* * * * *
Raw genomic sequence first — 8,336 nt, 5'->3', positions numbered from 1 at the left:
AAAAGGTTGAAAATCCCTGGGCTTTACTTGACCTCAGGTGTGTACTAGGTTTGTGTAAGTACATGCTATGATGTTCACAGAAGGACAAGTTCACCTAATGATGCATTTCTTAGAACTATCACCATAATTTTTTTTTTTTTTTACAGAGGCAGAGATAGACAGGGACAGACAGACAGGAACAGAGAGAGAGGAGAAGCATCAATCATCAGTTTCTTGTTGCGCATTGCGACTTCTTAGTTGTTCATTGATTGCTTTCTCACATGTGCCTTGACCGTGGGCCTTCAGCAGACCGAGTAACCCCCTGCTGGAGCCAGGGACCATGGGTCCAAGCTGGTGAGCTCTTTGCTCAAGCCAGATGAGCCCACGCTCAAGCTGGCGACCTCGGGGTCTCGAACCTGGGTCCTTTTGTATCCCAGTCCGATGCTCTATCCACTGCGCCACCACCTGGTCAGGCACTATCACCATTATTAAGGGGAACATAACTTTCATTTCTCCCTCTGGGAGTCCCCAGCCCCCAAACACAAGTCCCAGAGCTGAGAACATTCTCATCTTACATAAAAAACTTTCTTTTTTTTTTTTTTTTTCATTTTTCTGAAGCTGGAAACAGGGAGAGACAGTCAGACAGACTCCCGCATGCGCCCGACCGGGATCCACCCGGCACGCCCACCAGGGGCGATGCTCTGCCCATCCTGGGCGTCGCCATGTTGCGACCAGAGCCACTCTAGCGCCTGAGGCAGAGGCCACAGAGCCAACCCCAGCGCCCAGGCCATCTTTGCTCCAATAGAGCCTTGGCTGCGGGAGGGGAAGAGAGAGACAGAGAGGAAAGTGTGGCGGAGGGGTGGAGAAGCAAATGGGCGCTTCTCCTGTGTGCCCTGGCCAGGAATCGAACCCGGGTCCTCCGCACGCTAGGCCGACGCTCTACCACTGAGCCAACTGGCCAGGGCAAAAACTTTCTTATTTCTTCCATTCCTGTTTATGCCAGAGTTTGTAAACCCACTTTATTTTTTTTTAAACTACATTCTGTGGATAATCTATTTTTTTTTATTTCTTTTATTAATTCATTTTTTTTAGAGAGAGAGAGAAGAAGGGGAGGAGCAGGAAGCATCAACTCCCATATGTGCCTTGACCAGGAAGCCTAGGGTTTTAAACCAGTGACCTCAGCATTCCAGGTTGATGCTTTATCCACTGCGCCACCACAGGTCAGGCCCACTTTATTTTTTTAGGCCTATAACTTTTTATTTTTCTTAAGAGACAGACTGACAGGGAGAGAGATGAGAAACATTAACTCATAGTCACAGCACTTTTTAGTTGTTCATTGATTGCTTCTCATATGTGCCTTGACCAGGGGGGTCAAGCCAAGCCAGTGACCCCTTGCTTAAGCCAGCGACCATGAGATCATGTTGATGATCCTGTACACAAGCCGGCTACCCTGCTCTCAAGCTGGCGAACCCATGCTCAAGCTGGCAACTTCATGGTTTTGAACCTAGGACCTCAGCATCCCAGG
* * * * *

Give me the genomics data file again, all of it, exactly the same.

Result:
Raw genomic sequence first — 8,336 nt, 5'->3', positions numbered from 1 at the left:
AAAAGGTTGAAAATCCCTGGGCTTTACTTGACCTCAGGTGTGTACTAGGTTTGTGTAAGTACATGCTATGATGTTCACAGAAGGACAAGTTCACCTAATGATGCATTTCTTAGAACTATCACCATAATTTTTTTTTTTTTTTACAGAGGCAGAGATAGACAGGGACAGACAGACAGGAACAGAGAGAGAGGAGAAGCATCAATCATCAGTTTCTTGTTGCGCATTGCGACTTCTTAGTTGTTCATTGATTGCTTTCTCACATGTGCCTTGACCGTGGGCCTTCAGCAGACCGAGTAACCCCCTGCTGGAGCCAGGGACCATGGGTCCAAGCTGGTGAGCTCTTTGCTCAAGCCAGATGAGCCCACGCTCAAGCTGGCGACCTCGGGGTCTCGAACCTGGGTCCTTTTGTATCCCAGTCCGATGCTCTATCCACTGCGCCACCACCTGGTCAGGCACTATCACCATTATTAAGGGGAACATAACTTTCATTTCTCCCTCTGGGAGTCCCCAGCCCCCAAACACAAGTCCCAGAGCTGAGAACATTCTCATCTTACATAAAAAACTTTCTTTTTTTTTTTTTTTTTCATTTTTCTGAAGCTGGAAACAGGGAGAGACAGTCAGACAGACTCCCGCATGCGCCCGACCGGGATCCACCCGGCACGCCCACCAGGGGCGATGCTCTGCCCATCCTGGGCGTCGCCATGTTGCGACCAGAGCCACTCTAGCGCCTGAGGCAGAGGCCACAGAGCCAACCCCAGCGCCCAGGCCATCTTTGCTCCAATAGAGCCTTGGCTGCGGGAGGGGAAGAGAGAGACAGAGAGGAAAGTGTGGCGGAGGGGTGGAGAAGCAAATGGGCGCTTCTCCTGTGTGCCCTGGCCAGGAATCGAACCCGGGTCCTCCGCACGCTAGGCCGACGCTCTACCACTGAGCCAACTGGCCAGGGCAAAAACTTTCTTATTTCTTCCATTCCTGTTTATGCCAGAGTTTGTAAACCCACTTTATTTTTTTTTAAACTACATTCTGTGGATAATCTATTTTTTTTTATTTCTTTTATTAATTCATTTTTTTTAGAGAGAGAGAGAAGAAGGGGAGGAGCAGGAAGCATCAACTCCCATATGTGCCTTGACCAGGAAGCCTAGGGTTTTAAACCAGTGACCTCAGCATTCCAGGTTGATGCTTTATCCACTGCGCCACCACAGGTCAGGCCCACTTTATTTTTTTAGGCCTATAACTTTTTATTTTTCTTAAGAGACAGACTGACAGGGAGAGAGATGAGAAACATTAACTCATAGTCACAGCACTTTTTAGTTGTTCATTGATTGCTTCTCATATGTGCCTTGACCAGGGGGGTCAAGCCAAGCCAGTGACCCCTTGCTTAAGCCAGCGACCATGAGATCATGTTGATGATCCTGTACACAAGCCGGCTACCCTGCTCTCAAGCTGGCGAACCCATGCTCAAGCTGGCAACTTCATGGTTTTGAACCTAGGACCTCAGCATCCCAGG